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This fall brings some major shifts in leadership in the nonprofit sector. City Harvest, which provides food for over 800 community soup kitchens and food pantries, recently welcomed new Executive Director Sally Hernandez Pinero, deputy mayor under David Dinkins. Bronx-born Hernandez Pinero also served as deputy borough president of Manhattan and chair of both the Financial Services Corporation of New York City and the New York City Housing Authority. She joins City Harvest after also working in the private sector on the board of Con Edison, in law firms, real estate development, and mortgage lending. City Harvest, which annually collects 19 million pounds of food from restaurants, grocers, cafeterias and farms, was run for the last 11 years by Julie Erickson, who just took over as executive director for the New York Restoration Project, the Bette Midler-founded group working to preserve New York’s community green spaces.

Margie McHugh has resigned from her position as executive director of the New York Immigration Coalition, where she worked for 15 years. McHugh was a 2001 recipient of the Ford Foundation’s Leadership For A Changing World Award for her advocacy work organizing New York-based nonprofits around immigration policy, labor, and education issues. In her place, Chung-Wha Hong, will take over in October. Hong is by no means new to the field of immigrant advocacy, having served as executive director at the National Korean American Service and Education Consortium, Inc. Before that, she worked at the Committee of Interns and Residents, a union, on health care issues and assisted the director of the Washington, DC-based Asian Pacific American Labor Alliance. Hong continues as a member of the board of directors at the Asian American Legal Defense and Education Fund and National Network for Immigrant and Refugee Rights.

In August, Harvey Newman became president and CEO of Lakeside Family and Children’s Services, a Spring Valley, New York residential program that provides respite, vocational instruction, medical care, foster care and adoption services for developmentally disabled children and their families for over 80 years. As deputy commissioner at the city’s Administration for Children’s Services, Newman supervised child care and Head Start. He previously ran the Center for Preventative Psychiatry in Westchester and Hamilton Madison House in New York City. Robert Lederman, who served the agency since 1980, is retiring.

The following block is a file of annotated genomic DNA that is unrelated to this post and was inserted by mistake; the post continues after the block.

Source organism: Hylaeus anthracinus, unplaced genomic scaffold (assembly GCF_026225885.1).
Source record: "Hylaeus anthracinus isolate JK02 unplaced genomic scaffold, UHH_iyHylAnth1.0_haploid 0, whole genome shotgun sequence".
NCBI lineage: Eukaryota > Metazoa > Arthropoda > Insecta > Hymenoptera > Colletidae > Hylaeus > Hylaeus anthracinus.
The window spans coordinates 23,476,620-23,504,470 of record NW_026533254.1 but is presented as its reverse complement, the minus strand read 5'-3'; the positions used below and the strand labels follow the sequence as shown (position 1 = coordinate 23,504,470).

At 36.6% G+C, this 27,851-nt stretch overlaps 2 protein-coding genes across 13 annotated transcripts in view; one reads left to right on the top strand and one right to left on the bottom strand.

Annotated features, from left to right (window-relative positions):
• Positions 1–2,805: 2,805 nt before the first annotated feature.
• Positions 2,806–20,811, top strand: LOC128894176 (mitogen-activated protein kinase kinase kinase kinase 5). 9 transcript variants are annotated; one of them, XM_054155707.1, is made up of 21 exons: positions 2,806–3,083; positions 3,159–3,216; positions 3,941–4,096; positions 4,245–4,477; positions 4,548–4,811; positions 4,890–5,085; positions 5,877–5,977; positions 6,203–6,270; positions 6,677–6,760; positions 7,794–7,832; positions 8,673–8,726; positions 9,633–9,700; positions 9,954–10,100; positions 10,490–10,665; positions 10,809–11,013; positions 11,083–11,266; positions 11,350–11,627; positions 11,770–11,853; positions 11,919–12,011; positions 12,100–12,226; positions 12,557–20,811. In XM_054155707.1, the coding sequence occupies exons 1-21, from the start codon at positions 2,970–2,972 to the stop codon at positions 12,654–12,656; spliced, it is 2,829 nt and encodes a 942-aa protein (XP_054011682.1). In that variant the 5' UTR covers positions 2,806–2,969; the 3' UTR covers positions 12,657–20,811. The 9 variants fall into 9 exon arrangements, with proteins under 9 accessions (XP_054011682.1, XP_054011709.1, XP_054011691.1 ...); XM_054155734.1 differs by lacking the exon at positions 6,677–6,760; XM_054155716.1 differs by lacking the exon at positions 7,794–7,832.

Claire Haaga Altman, founder and president of Housing and Services, Inc, is stepping down from daily operation activities, though she will remain part-time to develop new programs at HSI. In her place, Lawrence Oaks, who has worked at the company since 1996 as property management associate and later vice president, will take over the company’s 535 units of affordable, supportive housing for low-income adults and families, overseeing the planned opening of two new buildings this year, one in Harlem for young adults leaving foster care, and another in the Bronx for families with AIDS. New to the company is Jessica Ziegler, who will become director of development and communications after having worked in New York City government for 8 years.

Allen Blitz, a project manager for the Urban Homesteading Assistance Board since 2003, is moving to the Parodneck Foundation as director of lending and finance. His principle responsibilities will include coordinating Parodneck's role in the new PACE program, an anti-predatory-lending project sponsored by the city; and overseeing the foundation's Senior Citizen Homeowner Assistance Program, along with other loan programs.

–Rachel Breitman

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